For many foreign born individuals seeking to obtain residence in the U.S., marriage to a United States citizen or green card holder may open up the doors to this process. The regulations may vary depending on the country the individual is from. In this case, we are going to discuss the procedures required for marrying an individual from the country of India.
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MARRIAGE AND IMMIGRATION STATUS
If you and your significant other have not tied the knot quite yet, you have the option of petitioning for him or her to be able to leave India and enter the U.S. as your fiancé so that you may have your ceremony in the U.S. You may also choose to get married in your fiancé’s country of origin. In both cases, your fiancé may then apply for a green card once you are married. This petitioning is only possible however if you are a United States citizen, not if you are a green card holder yourself. In order to do this, you must prove:
- The legal status of the petitioner (either citizen or lawful permanent resident)
- A legal marriage ceremony will occur in the future, or has already occurred
- The marriage is not a fraud (a deceptive attempt to obtain a green card)
- The foreign individual is not deemed “inadmissible” by the government
The fiancé visa is referred to as the K-1 visa. It lasts for a 90 day period for the purposes of holding the wedding ceremony. The fiancé will have to apply for this visa after his or her significant other files a visa petition with the I-129F form and submits it to the U.S. Citizenship and Immigration Services (USCIS) before leaving India.
FROM INDIA TO THE U.S.
The process differs slightly for a couple who has already been married and is now applying for a green card for the foreign born individual. This requires filing an I-130 form with the USCIS. Individuals applying through a spouse who is a U.S. citizen may often proceed to the next part of the application process. Individuals applying through a spouse who is a lawful permanent resident however may have to wait for up to two years to enter into this next stage of processing. The next stage involves the foreign spouse submitting forms and holding an interview at the U.S consulate in either Mumbai or New Delhi, India, otherwise known as consular processing. It is important to file the correct forms at the consulate so that they can properly process your request and you can avoid legal trouble upon entry into the U.S.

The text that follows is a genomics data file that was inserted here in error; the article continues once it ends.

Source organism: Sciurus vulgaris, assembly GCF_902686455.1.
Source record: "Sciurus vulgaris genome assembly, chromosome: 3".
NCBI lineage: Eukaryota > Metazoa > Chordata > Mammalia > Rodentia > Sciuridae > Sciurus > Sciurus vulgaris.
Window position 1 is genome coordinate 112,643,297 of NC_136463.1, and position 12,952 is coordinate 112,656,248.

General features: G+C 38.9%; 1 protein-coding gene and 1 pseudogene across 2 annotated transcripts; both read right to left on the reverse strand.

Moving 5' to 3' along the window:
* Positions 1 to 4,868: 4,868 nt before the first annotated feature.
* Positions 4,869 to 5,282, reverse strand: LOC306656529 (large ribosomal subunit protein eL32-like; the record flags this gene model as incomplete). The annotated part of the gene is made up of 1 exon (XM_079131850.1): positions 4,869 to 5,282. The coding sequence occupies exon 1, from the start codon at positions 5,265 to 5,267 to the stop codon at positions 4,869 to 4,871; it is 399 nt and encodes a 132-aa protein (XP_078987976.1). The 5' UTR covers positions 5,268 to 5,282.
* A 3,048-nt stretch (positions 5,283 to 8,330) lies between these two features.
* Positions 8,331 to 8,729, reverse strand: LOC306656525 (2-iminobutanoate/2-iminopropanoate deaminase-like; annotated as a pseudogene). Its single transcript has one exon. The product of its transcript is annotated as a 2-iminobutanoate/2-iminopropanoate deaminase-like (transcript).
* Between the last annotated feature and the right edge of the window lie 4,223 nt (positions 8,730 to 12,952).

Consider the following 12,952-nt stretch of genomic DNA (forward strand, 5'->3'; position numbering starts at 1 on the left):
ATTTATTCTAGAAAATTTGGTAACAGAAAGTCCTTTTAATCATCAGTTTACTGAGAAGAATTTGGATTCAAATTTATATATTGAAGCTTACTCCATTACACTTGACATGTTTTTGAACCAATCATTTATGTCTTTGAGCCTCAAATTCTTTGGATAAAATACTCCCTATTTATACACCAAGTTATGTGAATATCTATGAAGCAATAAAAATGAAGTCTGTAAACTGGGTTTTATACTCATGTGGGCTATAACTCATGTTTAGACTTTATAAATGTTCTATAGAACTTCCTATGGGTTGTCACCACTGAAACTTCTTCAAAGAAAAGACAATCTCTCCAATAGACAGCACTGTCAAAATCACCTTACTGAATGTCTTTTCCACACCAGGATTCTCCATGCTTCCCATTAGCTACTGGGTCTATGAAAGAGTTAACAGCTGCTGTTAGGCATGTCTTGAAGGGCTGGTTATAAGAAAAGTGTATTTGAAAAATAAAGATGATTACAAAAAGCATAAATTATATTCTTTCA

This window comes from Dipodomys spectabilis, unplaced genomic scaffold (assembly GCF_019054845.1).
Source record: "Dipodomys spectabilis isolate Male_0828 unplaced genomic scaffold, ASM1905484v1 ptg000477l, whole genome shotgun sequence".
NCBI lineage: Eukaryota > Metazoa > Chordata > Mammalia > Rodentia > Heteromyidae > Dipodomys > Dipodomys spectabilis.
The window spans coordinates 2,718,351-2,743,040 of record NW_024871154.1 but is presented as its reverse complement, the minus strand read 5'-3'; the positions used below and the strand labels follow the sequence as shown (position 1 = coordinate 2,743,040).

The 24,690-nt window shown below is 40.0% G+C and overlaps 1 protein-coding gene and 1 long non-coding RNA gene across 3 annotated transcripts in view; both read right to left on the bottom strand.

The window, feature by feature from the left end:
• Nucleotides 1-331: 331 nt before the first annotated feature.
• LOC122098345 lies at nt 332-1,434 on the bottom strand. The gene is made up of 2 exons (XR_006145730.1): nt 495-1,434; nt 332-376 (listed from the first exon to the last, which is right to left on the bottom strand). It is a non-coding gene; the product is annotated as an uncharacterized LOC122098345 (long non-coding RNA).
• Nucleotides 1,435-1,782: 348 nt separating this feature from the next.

VALIDATING THE MARRIAGE
According to information provided by the U.S. consulate, Indian marriages can take the form of either a religious or a civil ceremony. Some, but not all religious ceremonies will lead to a certificate that is considered sufficient for U.S. immigration and other legal purposes. You may be asked to provide a “no objection letter,” an affidavit in which you state that you are not currently married, and are eligible to marry. The U.S. consulate can help you prepare this letter.
If you and your intended spouse are of different religions, you may also be asked to register your marriage under a law called the Special Marriage Act. Plan ahead, because this involves a marriage officer publishing a newspaper ad allowing people to object to the marriage within 30 days from the date of your initial application.
In the United States the laws will vary depending on which state you decide to hold your nuptials. It is important to view the marriage laws in your state so that you may be fully equipped to perform your ceremony, whether in India or the United States.
HELPFUL INFORMATION: MARRIAGE REGULATIONS IN INDIA AND THE U.S.
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Carl Shusterman served as an INS Trial Attorney (1976-82) before opening a firm specializing exclusively in US immigration law. He is a Certified Specialist in Immigration Law who has testified as an expert witness before the US Senate Immigration Subcommittee. Carl was featured in the February 2018 edition of SuperLawyers Magazine.
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